1. Kaigun Kare (Yokosuka Curry)
Yokosuka Kaigun Kare is a curry dish from Kanagawa named for the Japanese Imperial Navy, or kaigun, which was once stationed in Yokosuka City. The Japanese navy served a spiced beef curry thickened with flour that was modeled after British beef stew but eaten with rice rather than bread. The meal became popular throughout the local area and is still said to be eaten today by the Japan Maritime Self-Defense Force as part of their weekly meal rotation.
2. Namashirasu Don (Raw Whitebait Rice Bowl)
Kanagawa’s coastal areas of Kamakura and Shonan are a bountiful fishing ground for shirasu, or young sardines, anchovies, or herring fish, that can be caught between spring and autumn. Also known as “whitebait,” shirasu are a popular topping served raw over a donburi bowl of hot rice with a splash of soy sauce and ginger. The fish are caught fresh in the morning and served throughout the day at local restaurants.
3. Sanma-men (Cabbage & Bean Sprout Ramen)
Sanma-men is a Chinese-influenced ramen dish that originated in the Yokohama Chinatown area, where workers would cook for themselves using whatever leftover ingredients they had on hand. The result was a dish of stir-fried pork and vegetables, typically bean sprouts and cabbage served in a thick salt or soy sauce-based soup over noodles.
4. Shonan Pork Sausages
Shonan pork sausages are locally manufactured sausages made with Kanagawa pork, which is raised in the coastal area around Shonan. The pork from this area is of high-quality and extremely tender but is produced only in small quantities, so Shonan pork sausage can be difficult to find outside of Kanagawa.
5.Yokohama Beef (Japanese Black Wagyu Sirloin Steak)
Yokohama Beef is a brand of Japanese black wagyu beef from Kanagawa prefecture raised by experienced cattle farmers with a high level of know-how. The farmers feed the cattle on tasty soy pulp leftover from tofu production, or okara, as well as the lees leftover from locally brewed beer, which are high in nutrients.
6. Yokohama Gyu-nabe (Beef Hot Pot)
Gyu-nabe was the first hot pot dish to be created with beef after Japan’s long-standing ban on meat consumption ended. The dish is a fusion of Western and Japanese cuisines, featuring Western beef, which had just been introduced in Japan, and miso-based nabe hot pot. Yokohama gyu-nabe eventually inspired other beef-based hot pot dishes like sukiyaki.
7. Misaki Maguro Ramen (Tuna Ramen)
Misaki is a fishing town in Kanagawa’s Miura district and the second largest tuna fishing port in all of Japan. To make use of the abundance of tuna, local shops developed maguro ramen using the head of the tuna for the soup base and the meat of the fish as a topping. Some ramen shops cook the tuna in a Chinese style stir-fry that’s spooned on top of the noodles, while others fan thin slices of maguro sashimi over the ramen. Maguro-infused rayu chili oil may also be offered on the side. Maguro ramen was inspired by the bowls of tuna eaten over rice by locals, one of whom decided to try and make a ramen version.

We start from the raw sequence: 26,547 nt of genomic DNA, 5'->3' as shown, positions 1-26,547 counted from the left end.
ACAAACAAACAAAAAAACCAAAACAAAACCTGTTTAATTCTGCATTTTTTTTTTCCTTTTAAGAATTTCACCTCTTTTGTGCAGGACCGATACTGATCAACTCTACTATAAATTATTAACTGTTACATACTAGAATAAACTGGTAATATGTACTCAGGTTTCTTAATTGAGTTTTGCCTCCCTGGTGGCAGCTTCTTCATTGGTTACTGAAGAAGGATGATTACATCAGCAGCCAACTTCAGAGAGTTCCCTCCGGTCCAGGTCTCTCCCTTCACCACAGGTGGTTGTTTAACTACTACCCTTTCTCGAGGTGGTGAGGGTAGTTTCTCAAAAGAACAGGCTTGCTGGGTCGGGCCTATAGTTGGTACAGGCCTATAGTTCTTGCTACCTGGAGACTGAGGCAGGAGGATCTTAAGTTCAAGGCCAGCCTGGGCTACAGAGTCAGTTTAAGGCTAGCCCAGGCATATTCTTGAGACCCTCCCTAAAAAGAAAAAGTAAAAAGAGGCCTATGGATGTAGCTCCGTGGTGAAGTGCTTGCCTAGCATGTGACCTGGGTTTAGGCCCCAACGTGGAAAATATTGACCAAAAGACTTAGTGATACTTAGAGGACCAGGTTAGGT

8. Shirokoro Horumon (Grilled Pork Offal)
Eating horumon, or organ and offal meat is considered a great treat in Japan, especially in Atsugi City where the local specialty is a blue-collar dish of grilled pork intestines called shirokoro horumon. It’s made using only fresh innards from meat processing centers in Atsugi City, which are rinsed clean and grilled whole in a rich miso-based sauce. The innards have a snow-white color and round shape that shrinks as it cooks, becoming crispy on the outside and juicy and chewy on the inside. Since winning first place at the B-Class Gourmet Grand Prix in 2008, a food contest dedicated to the tastiest blue-collar dishes in Japan, Atsugi City’s shirokoro horumon has only become more popular.
9. Kenchinjiru (Vegan Vegetable Soup)
Kenchinjiru is a vegetable soup that falls under the category of shojin ryori, the traditional vegan cuisine eaten by Buddhist monks in Japan. The dish is believed to get its name from Kencho-ji Temple in Kanagawa prefecture, one of country’s oldest Zen Buddhist temples. It’s made with a hearty blend of burdock root, shiitake mushrooms, daikon radish, carrots, taro root, and cubes of konnyaku jelly in a kombu kelp-based dashi broth.
10. Odawara Kamaboko (Fish Cakes)
Odawara kamaboko is a fish cake made from finely minced and steamed fish paste. It’s a traditional New Year’s dish in Japan and a particular specialty of the Odawara area of Kanagawa prefecture. People from all over Japan order Odawara kamaboko, which ranges from simple pink and white fish cakes to colorful kamaboko mixed with a variety of herbs.